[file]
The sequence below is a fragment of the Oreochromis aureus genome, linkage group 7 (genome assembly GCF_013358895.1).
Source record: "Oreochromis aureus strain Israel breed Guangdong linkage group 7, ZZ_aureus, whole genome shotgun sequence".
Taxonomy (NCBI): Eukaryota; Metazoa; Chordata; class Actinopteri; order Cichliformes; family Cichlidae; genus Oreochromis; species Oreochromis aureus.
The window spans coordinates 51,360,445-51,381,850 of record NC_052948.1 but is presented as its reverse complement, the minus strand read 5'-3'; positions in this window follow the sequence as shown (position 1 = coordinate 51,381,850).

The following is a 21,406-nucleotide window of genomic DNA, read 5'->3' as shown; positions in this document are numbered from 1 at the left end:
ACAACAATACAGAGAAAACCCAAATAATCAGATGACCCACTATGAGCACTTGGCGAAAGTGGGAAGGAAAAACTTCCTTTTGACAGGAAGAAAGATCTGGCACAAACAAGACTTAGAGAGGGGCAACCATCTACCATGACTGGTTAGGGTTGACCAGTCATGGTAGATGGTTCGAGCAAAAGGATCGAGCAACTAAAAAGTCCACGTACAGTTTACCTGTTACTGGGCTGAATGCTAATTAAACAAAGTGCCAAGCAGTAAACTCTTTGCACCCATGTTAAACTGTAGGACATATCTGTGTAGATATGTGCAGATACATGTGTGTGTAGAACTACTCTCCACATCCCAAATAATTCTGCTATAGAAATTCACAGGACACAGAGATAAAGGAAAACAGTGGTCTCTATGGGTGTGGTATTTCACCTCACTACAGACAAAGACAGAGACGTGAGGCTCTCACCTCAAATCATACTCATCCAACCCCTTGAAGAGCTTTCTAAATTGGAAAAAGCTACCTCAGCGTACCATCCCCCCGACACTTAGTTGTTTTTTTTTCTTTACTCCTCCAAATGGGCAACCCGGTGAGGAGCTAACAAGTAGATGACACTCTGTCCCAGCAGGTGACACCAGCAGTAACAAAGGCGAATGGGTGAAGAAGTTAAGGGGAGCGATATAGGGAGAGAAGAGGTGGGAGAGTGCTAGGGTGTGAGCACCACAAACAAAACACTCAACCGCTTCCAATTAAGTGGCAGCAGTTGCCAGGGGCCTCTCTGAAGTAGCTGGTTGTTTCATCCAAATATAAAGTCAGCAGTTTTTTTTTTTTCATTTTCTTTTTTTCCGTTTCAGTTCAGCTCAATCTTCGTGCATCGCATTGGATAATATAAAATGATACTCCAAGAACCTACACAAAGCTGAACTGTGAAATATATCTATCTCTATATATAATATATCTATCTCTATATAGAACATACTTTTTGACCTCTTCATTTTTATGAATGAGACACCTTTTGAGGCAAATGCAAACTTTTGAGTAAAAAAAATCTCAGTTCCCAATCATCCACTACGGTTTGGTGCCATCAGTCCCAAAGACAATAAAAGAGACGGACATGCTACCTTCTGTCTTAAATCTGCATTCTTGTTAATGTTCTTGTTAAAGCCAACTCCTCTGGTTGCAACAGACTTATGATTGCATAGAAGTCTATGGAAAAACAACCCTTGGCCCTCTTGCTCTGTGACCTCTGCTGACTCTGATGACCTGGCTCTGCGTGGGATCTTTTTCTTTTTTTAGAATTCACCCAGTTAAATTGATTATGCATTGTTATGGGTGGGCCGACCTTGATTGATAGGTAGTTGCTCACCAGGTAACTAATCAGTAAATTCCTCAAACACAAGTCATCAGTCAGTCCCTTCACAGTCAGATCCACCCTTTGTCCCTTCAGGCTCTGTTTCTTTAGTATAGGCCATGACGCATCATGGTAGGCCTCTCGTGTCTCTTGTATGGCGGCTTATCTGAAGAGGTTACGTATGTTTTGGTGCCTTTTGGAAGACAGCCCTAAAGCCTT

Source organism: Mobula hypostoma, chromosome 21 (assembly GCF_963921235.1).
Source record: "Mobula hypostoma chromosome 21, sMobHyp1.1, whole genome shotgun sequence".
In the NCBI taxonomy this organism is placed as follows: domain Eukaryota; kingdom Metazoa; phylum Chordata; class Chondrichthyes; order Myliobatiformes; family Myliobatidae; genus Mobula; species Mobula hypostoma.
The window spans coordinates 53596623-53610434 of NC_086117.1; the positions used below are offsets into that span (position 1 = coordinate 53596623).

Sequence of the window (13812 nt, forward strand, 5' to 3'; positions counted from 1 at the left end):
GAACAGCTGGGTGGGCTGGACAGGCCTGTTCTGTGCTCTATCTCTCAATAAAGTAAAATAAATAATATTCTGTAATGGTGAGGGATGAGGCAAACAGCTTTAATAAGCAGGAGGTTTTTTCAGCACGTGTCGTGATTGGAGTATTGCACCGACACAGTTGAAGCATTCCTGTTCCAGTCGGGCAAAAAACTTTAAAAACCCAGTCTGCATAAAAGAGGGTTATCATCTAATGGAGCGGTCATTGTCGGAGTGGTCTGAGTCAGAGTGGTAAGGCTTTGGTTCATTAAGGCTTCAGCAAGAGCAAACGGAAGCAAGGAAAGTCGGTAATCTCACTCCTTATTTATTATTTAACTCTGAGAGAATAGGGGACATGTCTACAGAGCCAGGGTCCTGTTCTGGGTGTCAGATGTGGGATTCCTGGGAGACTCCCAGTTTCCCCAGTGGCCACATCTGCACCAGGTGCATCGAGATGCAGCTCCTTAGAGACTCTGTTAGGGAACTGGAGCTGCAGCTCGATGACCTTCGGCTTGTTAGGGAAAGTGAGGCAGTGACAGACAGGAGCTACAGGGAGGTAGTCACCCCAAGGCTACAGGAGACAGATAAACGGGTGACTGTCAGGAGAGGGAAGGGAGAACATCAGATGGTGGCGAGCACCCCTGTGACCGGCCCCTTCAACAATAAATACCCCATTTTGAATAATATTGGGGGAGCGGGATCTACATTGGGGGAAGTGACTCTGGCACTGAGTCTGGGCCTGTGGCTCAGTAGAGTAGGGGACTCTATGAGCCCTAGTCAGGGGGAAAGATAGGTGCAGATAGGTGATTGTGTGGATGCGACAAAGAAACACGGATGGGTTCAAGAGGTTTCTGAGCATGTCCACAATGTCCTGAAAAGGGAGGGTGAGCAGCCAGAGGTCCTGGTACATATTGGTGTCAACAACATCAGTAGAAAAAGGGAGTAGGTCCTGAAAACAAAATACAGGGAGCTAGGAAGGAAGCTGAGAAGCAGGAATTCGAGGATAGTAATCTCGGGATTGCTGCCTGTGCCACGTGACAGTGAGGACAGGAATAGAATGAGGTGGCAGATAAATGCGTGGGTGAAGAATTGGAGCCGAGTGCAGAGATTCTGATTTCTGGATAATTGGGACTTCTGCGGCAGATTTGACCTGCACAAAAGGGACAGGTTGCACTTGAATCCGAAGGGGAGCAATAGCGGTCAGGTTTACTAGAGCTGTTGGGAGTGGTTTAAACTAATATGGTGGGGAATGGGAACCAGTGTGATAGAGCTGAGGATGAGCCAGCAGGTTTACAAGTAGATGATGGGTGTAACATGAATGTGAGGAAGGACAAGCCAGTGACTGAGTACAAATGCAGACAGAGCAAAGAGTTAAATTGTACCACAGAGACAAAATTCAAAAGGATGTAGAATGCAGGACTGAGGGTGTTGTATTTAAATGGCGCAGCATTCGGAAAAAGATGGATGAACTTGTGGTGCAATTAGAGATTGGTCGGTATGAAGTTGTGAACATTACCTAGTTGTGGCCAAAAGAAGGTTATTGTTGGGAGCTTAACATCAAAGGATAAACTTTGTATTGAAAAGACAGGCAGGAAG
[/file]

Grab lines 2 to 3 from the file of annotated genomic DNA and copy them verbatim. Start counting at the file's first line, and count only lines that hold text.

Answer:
Source record: "Oreochromis aureus strain Israel breed Guangdong linkage group 7, ZZ_aureus, whole genome shotgun sequence".
Taxonomy (NCBI): Eukaryota; Metazoa; Chordata; class Actinopteri; order Cichliformes; family Cichlidae; genus Oreochromis; species Oreochromis aureus.